“Gary does not remember grabbing anyone’s thigh at the team building event that Finance and HR hosted,” according to the human resources director’s notes. “If he touched her at any point it was probably a reaction out of emotion of them winning but he cannot admit to the allegation because he does not recall touching her.”
After Ybarra filed the lawsuit, Rodriguez signed a strongly worded statement denying the allegation.
“I dispute that I ever assaulted Ms. Ybarra in any way shape or form,” according to an affidavit filed with the court. “I never touched her in any kind of provocative or offensive way nor touched her or came into physical contact with her in a way that I would ever reasonably believe she might consider offensive or provocative.”
Ybarra had another run-in with Rodriguez on April 25, 2016.
“I hope you don’t get offended when I stare at you, because I’m admiring you,” Rodriguez told Ybarra, according to her recollection of the conversation. “You’re a good looking woman.”
Asked about the conversation, Rodriguez said it never happened, according to the human resources director’s notes.
Veronica Limon, a clerk at the events center, also accused Rodriguez of touching her inappropriately.
On April 14, 2016, she worked a shift at the box office.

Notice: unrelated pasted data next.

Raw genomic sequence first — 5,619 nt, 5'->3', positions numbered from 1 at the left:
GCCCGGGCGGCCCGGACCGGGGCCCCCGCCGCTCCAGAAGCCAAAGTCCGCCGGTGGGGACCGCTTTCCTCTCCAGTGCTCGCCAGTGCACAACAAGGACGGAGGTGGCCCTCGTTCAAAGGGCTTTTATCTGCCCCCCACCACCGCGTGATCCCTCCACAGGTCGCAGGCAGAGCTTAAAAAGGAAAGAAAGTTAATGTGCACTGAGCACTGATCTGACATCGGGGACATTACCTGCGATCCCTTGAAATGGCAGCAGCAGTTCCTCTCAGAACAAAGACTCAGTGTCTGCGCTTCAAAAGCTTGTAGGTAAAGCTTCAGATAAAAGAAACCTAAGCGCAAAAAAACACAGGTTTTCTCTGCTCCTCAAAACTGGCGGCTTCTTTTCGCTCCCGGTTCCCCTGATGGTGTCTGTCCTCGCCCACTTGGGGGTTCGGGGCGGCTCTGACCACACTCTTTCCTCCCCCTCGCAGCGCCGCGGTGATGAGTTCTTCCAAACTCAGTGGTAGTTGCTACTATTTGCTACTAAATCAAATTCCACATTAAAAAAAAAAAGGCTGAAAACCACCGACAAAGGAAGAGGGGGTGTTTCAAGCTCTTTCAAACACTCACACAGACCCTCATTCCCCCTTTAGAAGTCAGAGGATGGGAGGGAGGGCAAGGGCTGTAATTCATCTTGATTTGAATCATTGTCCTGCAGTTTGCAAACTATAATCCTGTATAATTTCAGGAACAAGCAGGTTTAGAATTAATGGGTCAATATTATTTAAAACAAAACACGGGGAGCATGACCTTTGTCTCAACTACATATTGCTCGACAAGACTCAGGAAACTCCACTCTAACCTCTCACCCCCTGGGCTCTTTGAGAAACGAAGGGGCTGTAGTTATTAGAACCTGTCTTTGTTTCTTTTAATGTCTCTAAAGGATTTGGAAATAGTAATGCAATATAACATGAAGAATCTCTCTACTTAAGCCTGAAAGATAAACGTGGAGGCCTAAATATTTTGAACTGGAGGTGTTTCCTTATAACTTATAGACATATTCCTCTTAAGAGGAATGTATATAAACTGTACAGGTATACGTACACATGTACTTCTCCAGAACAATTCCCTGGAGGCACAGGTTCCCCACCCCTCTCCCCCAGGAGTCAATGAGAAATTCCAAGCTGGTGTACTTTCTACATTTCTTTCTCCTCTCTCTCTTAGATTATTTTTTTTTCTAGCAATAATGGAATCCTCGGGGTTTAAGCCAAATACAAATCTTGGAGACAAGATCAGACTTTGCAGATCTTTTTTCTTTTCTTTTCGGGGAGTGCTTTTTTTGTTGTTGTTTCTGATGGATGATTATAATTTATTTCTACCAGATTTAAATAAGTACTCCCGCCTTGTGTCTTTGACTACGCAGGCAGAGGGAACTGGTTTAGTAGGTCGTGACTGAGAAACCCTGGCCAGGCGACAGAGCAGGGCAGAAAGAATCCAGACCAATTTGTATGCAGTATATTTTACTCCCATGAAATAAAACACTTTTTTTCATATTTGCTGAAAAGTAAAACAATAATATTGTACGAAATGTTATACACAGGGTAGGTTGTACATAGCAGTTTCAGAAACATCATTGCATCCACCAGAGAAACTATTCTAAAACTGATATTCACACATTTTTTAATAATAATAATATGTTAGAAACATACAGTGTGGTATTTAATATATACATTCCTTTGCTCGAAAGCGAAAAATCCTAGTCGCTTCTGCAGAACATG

Rodriguez walked up behind her and briefly massaged her right shoulder, Limon said, according to the deposition transcript.
“I was not expecting him to touch me, so I felt stuck,” Limon said, adding that she felt shocked and thought to herself: “‘Why are you touching me? Don’t touch me.’”
Limon talked with her supervisor, Ybarra, and filed a complaint with the city. She didn’t confront Rodriguez.
The human resources director provided Limon with a recording device and asked her to tape conversations with Rodriguez, according to the deposition transcript. Limon said she only taped one conversation, which wasn’t incriminating.
Limon also accused Rodriguez of making lewd remarks and stroking her hair, according to the lawsuit.
During her deposition, though, Limon said she couldn’t recall any inappropriate remarks Rodriguez made. She also withdrew the allegation about Rodriguez stroking her hair.
“I conferred with my client, and apparently that incident did not occur,” said her attorney, according to the deposition transcript. “It was a mistake in our pleadings, and I will amend the petition accordingly to delete any allegations related to that incident.”
Felix De La Garza Jr.
It wasn’t just women who accused Rodriguez of inappropriate conduct.
Layout Supervisor Felix De La Garza Jr. accused Rodriguez of making lewd comments during April 2016.
When they drove to the public works department together, Rodriguez made vulgar comments about the receptionist, De La Garza said, according to the deposition transcript.
Asked by an attorney what, exactly, Rodriguez said during the conversation, De La Garza replied: “That the front receptionist had a big rack and ‘I can only imagine what I could do to them.’”
A few days later, De La Garza and Rodriguez went to the city golf course.
De La Garza said Rodriguez started telling him — in graphic detail — about having sex with an ex-girlfriend.